Now, I’m no different to anyone else, I think the same thoughts. And one of those is a question I have as to whether the V-Strom is really an adventure bike at all, or just a road bike dressed up to look the part. I’ve never actually properly looked at the V-Strom to assess this, just gone on gut instinct. And so my gut has been pretty much negative on the matter. Suzuki have left the matter moot too, keen to pitch the Strom on its road attributes. There’s no ruffty-tuffty desert riding in this sales brochure. But still, given that they call it an adventure model we should at least see just how much adventure it might take, eh?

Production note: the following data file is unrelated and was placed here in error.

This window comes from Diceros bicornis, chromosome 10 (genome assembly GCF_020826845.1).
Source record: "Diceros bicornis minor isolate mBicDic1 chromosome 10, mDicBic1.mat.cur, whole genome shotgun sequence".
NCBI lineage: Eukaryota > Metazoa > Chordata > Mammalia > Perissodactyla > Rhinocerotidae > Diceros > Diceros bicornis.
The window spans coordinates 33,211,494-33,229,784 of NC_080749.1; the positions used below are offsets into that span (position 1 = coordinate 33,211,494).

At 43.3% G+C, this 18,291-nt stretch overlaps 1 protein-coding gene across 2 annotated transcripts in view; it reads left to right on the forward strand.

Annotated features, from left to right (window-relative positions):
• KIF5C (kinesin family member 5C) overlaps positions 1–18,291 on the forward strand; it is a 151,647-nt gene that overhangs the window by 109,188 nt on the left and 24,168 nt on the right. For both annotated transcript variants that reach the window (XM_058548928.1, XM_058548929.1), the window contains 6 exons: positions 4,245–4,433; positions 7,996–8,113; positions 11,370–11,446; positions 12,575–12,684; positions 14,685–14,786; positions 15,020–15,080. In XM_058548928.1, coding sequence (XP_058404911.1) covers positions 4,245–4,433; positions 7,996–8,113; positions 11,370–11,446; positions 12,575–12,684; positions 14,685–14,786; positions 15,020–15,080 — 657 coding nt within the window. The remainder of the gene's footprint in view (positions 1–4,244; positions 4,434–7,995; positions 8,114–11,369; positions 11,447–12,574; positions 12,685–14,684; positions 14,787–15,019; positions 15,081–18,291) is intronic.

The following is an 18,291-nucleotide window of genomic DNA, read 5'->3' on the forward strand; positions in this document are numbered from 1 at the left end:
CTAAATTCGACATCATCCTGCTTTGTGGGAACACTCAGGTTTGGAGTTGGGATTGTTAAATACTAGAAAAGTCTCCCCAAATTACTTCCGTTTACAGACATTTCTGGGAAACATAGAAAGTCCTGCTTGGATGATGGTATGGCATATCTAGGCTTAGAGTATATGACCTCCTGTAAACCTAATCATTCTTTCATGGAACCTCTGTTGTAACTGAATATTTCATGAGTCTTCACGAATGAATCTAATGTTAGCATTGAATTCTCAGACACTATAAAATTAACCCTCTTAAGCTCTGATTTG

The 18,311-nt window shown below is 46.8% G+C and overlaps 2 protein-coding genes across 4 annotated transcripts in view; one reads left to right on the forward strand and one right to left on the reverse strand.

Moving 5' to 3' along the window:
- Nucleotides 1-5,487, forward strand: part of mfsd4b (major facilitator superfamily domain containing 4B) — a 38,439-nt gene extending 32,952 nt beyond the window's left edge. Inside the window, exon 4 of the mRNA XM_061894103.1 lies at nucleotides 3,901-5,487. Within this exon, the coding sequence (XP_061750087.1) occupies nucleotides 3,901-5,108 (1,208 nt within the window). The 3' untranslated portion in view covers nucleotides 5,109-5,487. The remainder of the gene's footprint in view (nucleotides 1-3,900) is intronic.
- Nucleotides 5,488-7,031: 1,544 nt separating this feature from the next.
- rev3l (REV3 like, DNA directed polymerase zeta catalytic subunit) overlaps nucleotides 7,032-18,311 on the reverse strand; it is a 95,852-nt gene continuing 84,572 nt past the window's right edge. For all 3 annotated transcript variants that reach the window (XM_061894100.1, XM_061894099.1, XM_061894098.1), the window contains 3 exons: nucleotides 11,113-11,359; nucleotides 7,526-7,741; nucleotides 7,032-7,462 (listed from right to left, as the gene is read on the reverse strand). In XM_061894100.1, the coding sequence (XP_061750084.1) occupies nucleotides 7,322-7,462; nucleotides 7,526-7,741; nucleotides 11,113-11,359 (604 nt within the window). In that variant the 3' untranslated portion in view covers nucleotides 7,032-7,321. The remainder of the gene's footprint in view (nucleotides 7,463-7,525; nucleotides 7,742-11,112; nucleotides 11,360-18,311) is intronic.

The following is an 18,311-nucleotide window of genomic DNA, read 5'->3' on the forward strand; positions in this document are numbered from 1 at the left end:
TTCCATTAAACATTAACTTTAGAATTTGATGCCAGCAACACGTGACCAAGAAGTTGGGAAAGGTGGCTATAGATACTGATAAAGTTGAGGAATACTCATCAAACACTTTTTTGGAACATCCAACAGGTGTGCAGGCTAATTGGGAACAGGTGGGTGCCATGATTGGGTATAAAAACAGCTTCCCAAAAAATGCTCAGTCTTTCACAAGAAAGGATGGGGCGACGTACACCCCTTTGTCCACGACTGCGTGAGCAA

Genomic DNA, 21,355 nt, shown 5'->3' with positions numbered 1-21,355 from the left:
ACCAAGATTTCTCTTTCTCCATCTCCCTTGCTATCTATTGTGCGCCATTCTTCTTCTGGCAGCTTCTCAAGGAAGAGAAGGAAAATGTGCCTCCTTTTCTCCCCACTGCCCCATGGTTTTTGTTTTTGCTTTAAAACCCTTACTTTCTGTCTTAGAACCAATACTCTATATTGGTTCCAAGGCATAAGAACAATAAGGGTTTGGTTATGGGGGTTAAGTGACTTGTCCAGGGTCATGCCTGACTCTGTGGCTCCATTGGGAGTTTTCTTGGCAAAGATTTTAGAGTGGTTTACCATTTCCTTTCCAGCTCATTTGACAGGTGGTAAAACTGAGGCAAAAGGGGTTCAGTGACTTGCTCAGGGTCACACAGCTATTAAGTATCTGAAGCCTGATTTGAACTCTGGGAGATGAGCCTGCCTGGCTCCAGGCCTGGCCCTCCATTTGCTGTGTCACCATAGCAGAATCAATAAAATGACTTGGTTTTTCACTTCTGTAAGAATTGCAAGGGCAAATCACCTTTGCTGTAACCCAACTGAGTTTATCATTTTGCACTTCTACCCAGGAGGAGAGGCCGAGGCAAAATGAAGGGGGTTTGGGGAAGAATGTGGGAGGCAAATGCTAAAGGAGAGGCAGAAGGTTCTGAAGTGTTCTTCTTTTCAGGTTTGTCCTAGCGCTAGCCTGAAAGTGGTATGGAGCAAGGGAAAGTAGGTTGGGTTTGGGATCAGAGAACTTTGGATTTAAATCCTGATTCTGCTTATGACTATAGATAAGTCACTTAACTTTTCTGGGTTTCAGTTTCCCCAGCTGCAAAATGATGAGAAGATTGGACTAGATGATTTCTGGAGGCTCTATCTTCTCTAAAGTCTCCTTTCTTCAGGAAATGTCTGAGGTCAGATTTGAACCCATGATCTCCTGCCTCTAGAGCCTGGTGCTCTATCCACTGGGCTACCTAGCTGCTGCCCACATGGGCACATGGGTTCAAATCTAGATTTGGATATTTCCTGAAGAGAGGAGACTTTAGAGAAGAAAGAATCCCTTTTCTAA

And given that Africa is a fair ways away and not entirely attractive for a number of reasons right now, and being stuck for finding riding buddies to tackle local lanes, then the Cambrian was an ideal solution. If I was to get the Strom stuck in a bog, having a good 150 riding companions should at least give an evens chance of extraction. Likewise I could forget about issues of navigation – just follow the arrows. And fighting for byway space with walkers, horses, mountain bikers and 4x4 fans – not an issue (or so I thought). So I wasn’t at the Cambrian on some premise that the Strom is a rally racer, no, just using the opportunity to see just how extreme the Strom could go. That’s not an excuse, by the way, for not getting a decent result. Not one bit.